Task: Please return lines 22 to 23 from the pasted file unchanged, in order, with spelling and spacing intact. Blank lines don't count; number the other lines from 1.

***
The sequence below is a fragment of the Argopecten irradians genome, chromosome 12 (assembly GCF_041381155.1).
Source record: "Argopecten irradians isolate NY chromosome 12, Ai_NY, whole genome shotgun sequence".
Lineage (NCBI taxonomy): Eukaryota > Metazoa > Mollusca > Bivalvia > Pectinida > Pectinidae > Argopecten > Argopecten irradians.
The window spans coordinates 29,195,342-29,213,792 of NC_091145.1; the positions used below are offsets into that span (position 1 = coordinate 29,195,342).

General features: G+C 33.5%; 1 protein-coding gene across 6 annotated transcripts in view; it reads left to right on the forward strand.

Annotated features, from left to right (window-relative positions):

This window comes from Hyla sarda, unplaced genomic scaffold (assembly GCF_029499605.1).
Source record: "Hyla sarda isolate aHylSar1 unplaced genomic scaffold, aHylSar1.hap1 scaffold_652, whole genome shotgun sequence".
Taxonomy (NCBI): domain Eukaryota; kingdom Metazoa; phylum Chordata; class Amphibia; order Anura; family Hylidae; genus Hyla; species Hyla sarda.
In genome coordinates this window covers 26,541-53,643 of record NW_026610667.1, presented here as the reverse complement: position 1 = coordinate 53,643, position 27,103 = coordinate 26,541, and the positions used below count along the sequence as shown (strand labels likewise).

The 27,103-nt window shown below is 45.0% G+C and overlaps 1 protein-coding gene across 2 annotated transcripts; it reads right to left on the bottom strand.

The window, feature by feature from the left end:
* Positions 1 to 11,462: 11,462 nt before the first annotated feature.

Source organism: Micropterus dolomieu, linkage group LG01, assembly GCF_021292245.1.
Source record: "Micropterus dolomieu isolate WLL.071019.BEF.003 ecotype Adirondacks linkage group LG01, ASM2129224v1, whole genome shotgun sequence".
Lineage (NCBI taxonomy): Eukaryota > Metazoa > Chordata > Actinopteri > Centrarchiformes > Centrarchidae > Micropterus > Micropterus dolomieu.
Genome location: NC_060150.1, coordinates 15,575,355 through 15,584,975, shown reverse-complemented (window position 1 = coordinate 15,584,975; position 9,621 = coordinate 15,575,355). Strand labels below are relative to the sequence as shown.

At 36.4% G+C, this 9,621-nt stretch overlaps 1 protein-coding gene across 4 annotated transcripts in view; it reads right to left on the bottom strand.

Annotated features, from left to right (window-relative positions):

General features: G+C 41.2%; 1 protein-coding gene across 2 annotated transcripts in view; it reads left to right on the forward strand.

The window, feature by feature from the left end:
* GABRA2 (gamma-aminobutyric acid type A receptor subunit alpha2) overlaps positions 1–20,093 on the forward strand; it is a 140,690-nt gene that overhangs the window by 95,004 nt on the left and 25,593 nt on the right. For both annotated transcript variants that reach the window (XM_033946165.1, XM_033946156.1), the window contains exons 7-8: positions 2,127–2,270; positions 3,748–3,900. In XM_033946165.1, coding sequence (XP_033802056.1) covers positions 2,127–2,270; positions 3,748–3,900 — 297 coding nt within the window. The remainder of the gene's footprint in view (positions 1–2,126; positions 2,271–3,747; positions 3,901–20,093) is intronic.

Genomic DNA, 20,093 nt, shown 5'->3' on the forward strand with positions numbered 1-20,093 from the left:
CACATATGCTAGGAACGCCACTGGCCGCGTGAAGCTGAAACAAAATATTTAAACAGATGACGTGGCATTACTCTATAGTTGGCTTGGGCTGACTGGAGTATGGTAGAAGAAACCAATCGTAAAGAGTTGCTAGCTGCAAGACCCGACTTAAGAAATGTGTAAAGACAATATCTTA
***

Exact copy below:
* GABRA2 (gamma-aminobutyric acid type A receptor subunit alpha2) overlaps positions 1–20,093 on the forward strand; it is a 140,690-nt gene that overhangs the window by 95,004 nt on the left and 25,593 nt on the right. For both annotated transcript variants that reach the window (XM_033946165.1, XM_033946156.1), the window contains exons 7-8: positions 2,127–2,270; positions 3,748–3,900. In XM_033946165.1, coding sequence (XP_033802056.1) covers positions 2,127–2,270; positions 3,748–3,900 — 297 coding nt within the window. The remainder of the gene's footprint in view (positions 1–2,126; positions 2,271–3,747; positions 3,901–20,093) is intronic.

Genomic DNA, 20,093 nt, shown 5'->3' on the forward strand with positions numbered 1-20,093 from the left: